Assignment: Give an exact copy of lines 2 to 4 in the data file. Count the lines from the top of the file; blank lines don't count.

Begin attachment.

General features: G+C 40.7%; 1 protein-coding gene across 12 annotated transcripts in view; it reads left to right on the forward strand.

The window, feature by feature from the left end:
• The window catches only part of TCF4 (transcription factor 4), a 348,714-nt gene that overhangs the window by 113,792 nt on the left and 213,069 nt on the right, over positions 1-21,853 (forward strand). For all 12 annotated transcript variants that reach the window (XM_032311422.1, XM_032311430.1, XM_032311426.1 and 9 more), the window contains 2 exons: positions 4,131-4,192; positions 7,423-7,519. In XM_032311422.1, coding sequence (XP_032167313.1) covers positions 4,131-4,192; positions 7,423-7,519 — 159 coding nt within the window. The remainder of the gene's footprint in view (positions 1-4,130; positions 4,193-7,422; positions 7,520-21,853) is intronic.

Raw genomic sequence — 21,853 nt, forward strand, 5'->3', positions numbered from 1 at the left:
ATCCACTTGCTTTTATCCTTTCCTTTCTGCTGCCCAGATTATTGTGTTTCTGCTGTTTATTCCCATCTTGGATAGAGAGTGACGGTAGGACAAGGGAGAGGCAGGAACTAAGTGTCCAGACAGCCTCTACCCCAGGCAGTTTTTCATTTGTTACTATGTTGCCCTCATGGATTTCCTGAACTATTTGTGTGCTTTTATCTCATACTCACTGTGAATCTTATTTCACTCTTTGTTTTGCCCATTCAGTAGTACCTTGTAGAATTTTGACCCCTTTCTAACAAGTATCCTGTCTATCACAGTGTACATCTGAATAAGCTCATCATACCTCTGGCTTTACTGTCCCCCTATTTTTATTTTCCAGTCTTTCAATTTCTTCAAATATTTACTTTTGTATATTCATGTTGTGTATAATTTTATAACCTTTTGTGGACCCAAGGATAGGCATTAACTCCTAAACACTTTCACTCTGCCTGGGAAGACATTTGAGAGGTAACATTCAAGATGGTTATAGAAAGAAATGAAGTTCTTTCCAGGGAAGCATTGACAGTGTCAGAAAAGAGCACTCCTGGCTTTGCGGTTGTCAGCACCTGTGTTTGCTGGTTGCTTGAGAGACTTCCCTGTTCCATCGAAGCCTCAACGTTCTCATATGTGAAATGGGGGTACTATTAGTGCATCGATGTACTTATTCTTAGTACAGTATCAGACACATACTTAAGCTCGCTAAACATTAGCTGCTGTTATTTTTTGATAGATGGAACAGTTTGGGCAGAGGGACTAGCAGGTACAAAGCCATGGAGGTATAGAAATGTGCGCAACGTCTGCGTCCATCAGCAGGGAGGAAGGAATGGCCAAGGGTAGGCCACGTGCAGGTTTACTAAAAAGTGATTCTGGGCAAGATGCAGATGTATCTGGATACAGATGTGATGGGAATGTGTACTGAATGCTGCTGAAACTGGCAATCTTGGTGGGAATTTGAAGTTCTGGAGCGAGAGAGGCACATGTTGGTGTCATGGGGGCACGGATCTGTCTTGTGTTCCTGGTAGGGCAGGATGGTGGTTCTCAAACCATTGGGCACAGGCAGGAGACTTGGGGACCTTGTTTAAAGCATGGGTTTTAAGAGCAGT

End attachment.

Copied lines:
The window, feature by feature from the left end:
• The window catches only part of TCF4 (transcription factor 4), a 348,714-nt gene that overhangs the window by 113,792 nt on the left and 213,069 nt on the right, over positions 1-21,853 (forward strand). For all 12 annotated transcript variants that reach the window (XM_032311422.1, XM_032311430.1, XM_032311426.1 and 9 more), the window contains 2 exons: positions 4,131-4,192; positions 7,423-7,519. In XM_032311422.1, coding sequence (XP_032167313.1) covers positions 4,131-4,192; positions 7,423-7,519 — 159 coding nt within the window. The remainder of the gene's footprint in view (positions 1-4,130; positions 4,193-7,422; positions 7,520-21,853) is intronic.

Raw genomic sequence — 21,853 nt, forward strand, 5'->3', positions numbered from 1 at the left: